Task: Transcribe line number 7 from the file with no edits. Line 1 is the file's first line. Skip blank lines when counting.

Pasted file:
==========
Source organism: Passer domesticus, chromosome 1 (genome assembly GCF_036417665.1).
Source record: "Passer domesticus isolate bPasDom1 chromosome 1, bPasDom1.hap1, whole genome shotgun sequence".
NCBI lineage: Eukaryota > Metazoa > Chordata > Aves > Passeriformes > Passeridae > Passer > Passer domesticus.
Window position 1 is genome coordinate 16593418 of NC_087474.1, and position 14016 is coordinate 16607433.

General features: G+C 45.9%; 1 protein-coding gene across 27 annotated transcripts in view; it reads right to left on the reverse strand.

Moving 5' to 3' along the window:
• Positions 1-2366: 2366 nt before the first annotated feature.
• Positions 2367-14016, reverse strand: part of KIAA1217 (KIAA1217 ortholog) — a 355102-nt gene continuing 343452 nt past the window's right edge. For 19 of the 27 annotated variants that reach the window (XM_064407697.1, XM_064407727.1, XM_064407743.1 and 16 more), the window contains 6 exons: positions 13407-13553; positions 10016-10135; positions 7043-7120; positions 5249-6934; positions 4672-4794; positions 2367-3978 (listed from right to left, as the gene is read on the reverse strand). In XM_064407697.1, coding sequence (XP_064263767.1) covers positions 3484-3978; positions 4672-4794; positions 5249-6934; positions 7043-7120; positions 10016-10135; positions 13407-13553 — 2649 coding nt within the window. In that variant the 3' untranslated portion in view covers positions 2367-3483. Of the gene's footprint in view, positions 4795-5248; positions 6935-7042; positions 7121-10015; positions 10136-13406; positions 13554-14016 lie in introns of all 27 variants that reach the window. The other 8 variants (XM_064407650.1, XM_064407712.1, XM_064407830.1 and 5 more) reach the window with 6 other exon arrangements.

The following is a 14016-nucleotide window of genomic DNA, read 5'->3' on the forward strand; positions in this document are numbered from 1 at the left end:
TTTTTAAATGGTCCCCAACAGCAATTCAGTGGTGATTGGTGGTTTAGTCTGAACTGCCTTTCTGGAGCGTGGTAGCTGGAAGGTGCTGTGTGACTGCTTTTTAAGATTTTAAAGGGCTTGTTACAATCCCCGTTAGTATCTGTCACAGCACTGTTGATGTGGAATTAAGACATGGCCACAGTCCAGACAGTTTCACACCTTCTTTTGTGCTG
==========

• Positions 1-2366: 2366 nt before the first annotated feature.